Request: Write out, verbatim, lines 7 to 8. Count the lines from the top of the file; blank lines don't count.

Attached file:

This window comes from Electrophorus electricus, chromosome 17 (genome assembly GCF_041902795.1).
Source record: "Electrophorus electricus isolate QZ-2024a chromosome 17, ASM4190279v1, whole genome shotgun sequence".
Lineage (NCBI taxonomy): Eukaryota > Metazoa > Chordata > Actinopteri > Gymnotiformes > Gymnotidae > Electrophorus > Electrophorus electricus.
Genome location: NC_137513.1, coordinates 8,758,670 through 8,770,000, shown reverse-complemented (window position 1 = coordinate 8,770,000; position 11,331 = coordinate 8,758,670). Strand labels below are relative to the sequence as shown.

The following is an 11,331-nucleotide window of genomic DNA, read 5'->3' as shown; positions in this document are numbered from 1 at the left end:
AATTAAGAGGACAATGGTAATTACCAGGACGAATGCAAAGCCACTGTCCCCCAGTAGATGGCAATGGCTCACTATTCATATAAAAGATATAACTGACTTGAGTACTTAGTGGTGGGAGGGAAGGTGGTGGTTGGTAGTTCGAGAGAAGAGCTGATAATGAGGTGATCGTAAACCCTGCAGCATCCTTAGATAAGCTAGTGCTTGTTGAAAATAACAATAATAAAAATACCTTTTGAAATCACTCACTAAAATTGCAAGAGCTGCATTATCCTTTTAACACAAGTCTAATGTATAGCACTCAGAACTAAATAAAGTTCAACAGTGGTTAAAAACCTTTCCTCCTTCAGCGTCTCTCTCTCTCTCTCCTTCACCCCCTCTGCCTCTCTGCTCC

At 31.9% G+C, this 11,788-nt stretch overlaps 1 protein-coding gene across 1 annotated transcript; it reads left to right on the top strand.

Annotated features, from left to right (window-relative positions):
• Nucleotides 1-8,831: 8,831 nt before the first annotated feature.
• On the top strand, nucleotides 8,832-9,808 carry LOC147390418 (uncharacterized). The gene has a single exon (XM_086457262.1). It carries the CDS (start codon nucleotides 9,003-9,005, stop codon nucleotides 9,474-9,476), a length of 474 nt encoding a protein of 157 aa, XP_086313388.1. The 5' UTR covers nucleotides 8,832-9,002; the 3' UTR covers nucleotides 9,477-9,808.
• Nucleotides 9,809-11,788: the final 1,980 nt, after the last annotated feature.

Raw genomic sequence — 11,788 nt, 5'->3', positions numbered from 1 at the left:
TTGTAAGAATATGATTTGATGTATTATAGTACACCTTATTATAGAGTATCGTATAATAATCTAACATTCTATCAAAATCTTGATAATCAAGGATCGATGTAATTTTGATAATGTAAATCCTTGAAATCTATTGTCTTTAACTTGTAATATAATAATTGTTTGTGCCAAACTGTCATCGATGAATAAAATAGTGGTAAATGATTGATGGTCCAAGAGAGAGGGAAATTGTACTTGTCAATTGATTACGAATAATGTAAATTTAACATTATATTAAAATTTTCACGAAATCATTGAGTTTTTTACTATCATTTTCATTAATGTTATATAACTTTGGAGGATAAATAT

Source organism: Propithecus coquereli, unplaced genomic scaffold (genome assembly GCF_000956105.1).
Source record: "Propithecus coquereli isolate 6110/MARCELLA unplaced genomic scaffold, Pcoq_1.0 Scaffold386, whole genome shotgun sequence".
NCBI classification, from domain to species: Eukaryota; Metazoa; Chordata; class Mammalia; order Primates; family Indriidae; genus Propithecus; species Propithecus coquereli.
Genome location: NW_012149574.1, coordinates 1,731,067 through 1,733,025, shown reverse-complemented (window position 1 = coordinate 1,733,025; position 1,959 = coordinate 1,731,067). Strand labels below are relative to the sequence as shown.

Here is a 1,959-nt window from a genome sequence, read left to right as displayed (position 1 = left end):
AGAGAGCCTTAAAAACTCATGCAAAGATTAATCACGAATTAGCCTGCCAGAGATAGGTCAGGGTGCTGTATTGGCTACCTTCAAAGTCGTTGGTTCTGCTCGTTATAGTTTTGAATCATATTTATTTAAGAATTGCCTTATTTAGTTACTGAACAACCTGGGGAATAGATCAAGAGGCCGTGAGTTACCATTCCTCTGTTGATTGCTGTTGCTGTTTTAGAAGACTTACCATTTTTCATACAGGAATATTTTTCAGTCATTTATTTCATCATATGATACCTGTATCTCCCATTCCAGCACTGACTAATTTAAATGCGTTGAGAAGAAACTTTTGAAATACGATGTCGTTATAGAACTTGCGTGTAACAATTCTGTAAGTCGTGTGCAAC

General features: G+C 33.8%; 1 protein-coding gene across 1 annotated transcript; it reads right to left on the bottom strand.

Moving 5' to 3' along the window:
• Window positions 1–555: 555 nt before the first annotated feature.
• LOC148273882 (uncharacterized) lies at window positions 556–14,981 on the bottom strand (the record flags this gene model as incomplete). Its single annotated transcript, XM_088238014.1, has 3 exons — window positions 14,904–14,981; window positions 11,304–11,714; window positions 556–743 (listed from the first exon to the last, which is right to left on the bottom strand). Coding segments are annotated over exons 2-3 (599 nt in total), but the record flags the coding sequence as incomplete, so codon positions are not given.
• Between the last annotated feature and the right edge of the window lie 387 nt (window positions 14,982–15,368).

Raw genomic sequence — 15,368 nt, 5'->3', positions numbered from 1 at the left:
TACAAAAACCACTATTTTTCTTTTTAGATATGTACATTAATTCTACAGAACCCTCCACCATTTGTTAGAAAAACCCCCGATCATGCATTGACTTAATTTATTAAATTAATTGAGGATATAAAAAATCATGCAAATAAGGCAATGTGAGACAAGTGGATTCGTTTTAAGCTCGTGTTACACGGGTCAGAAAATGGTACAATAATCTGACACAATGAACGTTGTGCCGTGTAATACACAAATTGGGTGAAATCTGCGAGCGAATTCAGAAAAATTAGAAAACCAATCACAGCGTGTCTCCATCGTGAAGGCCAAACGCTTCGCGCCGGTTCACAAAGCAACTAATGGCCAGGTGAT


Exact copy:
At 31.9% G+C, this 11,788-nt stretch overlaps 1 protein-coding gene across 1 annotated transcript; it reads left to right on the top strand.

Annotated features, from left to right (window-relative positions):